Copenhagen was a disaster. That much is agreed. But the truth about what actually happened is in danger of being lost amid the spin and inevitable mutual recriminations. The truth is this: China wrecked the talks, intentionally humiliated Barack Obama, and insisted on an awful "deal" so western leaders would walk away carrying the blame. How do I know this? Because I was in the room and saw it happen.You can just see how the Chinese delegation planned this... "Imagine the frustration everybody else will feel when we sit at the hotel watching Baywatch while on the intercom. Hahaha!"
What I saw was profoundly shocking. The Chinese premier, Wen Jinbao, did not deign to attend the meetings personally, instead sending a second-tier official in the country's foreign ministry to sit opposite Obama himself. The diplomatic snub was obvious and brutal, as was the practical implication: several times during the session, the world's most powerful heads of state were forced to wait around as the Chinese delegate went off to make telephone calls to his "superiors".
To those who would blame Obama and rich countries in general, know this: it was China's representative who insisted that industrialised country targets, previously agreed as an 80% cut by 2050, be taken out of the deal. "Why can't we even mention our own targets?" demanded a furious Angela Merkel. Australia's prime minister, Kevin Rudd, was annoyed enough to bang his microphone. Brazil's representative too pointed out the illogicality of China's position. Why should rich countries not announce even this unilateral cut? The Chinese delegate said no, and I watched, aghast, as Merkel threw up her hands in despair and conceded the point. Now we know why – because China bet, correctly, that Obama would get the blame for the Copenhagen accord's lack of ambition.Perhaps someone could tell me why China had to be in the room at all? If the other countries knew China would bust their balls over the numbers to this extent, then why not just make a deal around China? So China wouldn't sign, but at least everyone else would (save for Sudan, and maybe India). Are the US and EU really so dependent on Chinese plastic toys? (Okay, I am fully aware that I am opening a can of worms that I know next to nothing about already, but I would also advocate more than a couple of steps backwards away from all the consumerist considerations that I do know the whole show is so deeply entrenched in.)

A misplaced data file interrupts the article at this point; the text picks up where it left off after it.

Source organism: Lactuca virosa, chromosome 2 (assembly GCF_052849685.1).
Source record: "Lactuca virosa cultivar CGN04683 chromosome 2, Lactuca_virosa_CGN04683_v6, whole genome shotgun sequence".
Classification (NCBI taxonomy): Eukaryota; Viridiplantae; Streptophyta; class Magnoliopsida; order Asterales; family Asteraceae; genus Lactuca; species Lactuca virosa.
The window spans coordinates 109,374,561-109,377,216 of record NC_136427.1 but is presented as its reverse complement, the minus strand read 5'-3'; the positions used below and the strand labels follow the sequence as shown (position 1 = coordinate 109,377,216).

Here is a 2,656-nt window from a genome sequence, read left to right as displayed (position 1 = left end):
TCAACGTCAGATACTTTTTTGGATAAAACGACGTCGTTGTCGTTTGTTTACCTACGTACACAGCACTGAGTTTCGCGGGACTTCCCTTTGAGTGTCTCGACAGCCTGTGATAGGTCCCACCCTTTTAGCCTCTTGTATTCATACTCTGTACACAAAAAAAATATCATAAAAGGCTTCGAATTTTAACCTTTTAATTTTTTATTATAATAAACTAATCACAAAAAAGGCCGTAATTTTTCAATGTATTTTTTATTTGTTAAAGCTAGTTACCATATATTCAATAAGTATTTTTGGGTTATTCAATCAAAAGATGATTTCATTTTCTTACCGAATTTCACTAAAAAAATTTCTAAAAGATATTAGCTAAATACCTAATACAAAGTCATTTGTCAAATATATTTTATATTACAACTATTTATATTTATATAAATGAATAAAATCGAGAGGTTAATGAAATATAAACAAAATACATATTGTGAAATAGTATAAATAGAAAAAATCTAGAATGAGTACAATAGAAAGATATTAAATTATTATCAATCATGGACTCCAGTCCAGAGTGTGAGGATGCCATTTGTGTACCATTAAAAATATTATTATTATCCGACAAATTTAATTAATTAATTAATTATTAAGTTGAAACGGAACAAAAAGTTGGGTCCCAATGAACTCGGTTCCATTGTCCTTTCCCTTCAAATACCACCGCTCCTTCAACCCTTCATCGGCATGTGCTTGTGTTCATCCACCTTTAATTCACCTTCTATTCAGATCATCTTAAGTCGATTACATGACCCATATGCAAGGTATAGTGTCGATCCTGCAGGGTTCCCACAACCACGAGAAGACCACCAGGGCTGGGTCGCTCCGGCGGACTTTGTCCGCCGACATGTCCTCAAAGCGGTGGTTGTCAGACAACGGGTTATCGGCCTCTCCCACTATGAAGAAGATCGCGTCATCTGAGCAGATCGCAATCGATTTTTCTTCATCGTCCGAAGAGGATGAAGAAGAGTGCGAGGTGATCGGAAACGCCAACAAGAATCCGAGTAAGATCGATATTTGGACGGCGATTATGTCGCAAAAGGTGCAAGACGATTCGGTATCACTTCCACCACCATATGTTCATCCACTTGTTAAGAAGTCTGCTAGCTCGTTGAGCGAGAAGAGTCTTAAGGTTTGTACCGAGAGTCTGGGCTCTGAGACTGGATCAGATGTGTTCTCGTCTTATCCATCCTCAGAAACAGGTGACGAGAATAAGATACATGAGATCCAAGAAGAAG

China, backed at times by India, then proceeded to take out all the numbers that mattered. A 2020 peaking year in global emissions, essential to restrain temperatures to 2C, was removed and replaced by woolly language suggesting that emissions should peak "as soon as possible". The long-term target, of global 50% cuts by 2050, was also excised. No one else, perhaps with the exceptions of India and Saudi Arabia, wanted this to happen. I am certain that had the Chinese not been in the room, we would have left Copenhagen with a deal that had environmentalists popping champagne corks popping in every corner of the world.
All this raises the question: what is China's game? Why did China, in the words of a UK-based analyst who also spent hours in heads of state meetings, "not only reject targets for itself, but also refuse to allow any other country to take on binding targets?" The analyst, who has attended climate conferences for more than 15 years, concludes that China wants to weaken the climate regulation regime now "in order to avoid the risk that it might be called on to be more ambitious in a few years' time".The thing is, surely someone among the EU and US delegations knew about China's agenda, no? I mean, I could have cooked up such a theory over two Tsingtao no problem, and yet Merkel was (apparently) truly frustrated? But maybe that's just how the game is played when in the room - everyone know the agenda of everyone else, but you have to keep playing your part.
So, does China not care about the climate at all? May it does, but quite understandably (but wrong, I say), they care much more about the short-term economic rise to power and prosperity.
This does not mean China is not serious about global warming. It is strong in both the wind and solar industries. But China's growth, and growing global political and economic dominance, is based largely on cheap coal. China knows it is becoming an uncontested superpower; indeed its newfound muscular confidence was on striking display in Copenhagen. Its coal-based economy doubles every decade, and its power increases commensurately. Its leadership will not alter this magic formula unless they absolutely have to.But that doesn't mean the rest of us can't.